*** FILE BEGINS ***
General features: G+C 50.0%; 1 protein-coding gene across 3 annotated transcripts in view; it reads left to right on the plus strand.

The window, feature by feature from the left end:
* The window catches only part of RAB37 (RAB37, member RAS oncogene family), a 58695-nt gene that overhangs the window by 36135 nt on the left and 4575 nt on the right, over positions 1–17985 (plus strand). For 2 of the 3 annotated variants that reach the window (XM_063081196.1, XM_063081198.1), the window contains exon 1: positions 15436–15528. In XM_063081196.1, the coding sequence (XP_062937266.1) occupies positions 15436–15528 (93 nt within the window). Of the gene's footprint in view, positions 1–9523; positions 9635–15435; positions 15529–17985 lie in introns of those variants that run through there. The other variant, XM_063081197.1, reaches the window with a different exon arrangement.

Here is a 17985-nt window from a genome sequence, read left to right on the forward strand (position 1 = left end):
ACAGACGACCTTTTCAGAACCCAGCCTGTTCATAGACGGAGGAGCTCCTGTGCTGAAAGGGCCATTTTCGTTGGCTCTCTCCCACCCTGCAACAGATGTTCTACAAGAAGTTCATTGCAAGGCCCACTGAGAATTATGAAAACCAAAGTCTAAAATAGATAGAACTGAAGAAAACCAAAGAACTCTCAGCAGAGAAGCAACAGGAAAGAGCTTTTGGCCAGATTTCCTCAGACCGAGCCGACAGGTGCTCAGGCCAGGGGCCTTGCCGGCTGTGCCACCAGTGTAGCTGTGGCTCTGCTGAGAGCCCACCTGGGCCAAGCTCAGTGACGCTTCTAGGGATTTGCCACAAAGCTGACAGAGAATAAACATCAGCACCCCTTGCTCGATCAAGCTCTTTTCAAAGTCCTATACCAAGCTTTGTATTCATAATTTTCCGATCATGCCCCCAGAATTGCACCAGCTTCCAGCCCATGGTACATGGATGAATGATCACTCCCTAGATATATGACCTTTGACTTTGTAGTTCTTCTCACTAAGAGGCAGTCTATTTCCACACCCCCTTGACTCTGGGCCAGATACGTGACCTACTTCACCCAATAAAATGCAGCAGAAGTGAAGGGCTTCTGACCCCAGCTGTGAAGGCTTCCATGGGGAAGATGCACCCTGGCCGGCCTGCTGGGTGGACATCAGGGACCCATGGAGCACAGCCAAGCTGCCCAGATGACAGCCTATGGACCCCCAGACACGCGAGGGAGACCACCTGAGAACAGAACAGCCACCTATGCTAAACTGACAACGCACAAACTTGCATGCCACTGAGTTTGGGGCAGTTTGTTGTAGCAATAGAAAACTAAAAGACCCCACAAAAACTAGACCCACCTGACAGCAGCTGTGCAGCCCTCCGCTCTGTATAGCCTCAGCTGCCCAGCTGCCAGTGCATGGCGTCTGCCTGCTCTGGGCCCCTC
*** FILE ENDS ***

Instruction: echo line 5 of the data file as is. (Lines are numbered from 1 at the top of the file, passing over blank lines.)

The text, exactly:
ACAGACGACCTTTTCAGAACCCAGCCTGTTCATAGACGGAGGAGCTCCTGTGCTGAAAGGGCCATTTTCGTTGGCTCTCTCCCACCCTGCAACAGATGTTCTACAAGAAGTTCATTGCAAGGCCCACTGAGAATTATGAAAACCAAAGTCTAAAATAGATAGAACTGAAGAAAACCAAAGAACTCTCAGCAGAGAAGCAACAGGAAAGAGCTTTTGGCCAGATTTCCTCAGACCGAGCCGACAGGTGCTCAGGCCAGGGGCCTTGCCGGCTGTGCCACCAGTGTAGCTGTGGCTCTGCTGAGAGCCCACCTGGGCCAAGCTCAGTGACGCTTCTAGGGATTTGCCACAAAGCTGACAGAGAATAAACATCAGCACCCCTTGCTCGATCAAGCTCTTTTCAAAGTCCTATACCAAGCTTTGTATTCATAATTTTCCGATCATGCCCCCAGAATTGCACCAGCTTCCAGCCCATGGTACATGGATGAATGATCACTCCCTAGATATATGACCTTTGACTTTGTAGTTCTTCTCACTAAGAGGCAGTCTATTTCCACACCCCCTTGACTCTGGGCCAGATACGTGACCTACTTCACCCAATAAAATGCAGCAGAAGTGAAGGGCTTCTGACCCCAGCTGTGAAGGCTTCCATGGGGAAGATGCACCCTGGCCGGCCTGCTGGGTGGACATCAGGGACCCATGGAGCACAGCCAAGCTGCCCAGATGACAGCCTATGGACCCCCAGACACGCGAGGGAGACCACCTGAGAACAGAACAGCCACCTATGCTAAACTGACAACGCACAAACTTGCATGCCACTGAGTTTGGGGCAGTTTGTTGTAGCAATAGAAAACTAAAAGACCCCACAAAAACTAGACCCACCTGACAGCAGCTGTGCAGCCCTCCGCTCTGTATAGCCTCAGCTGCCCAGCTGCCAGTGCATGGCGTCTGCCTGCTCTGGGCCCCTC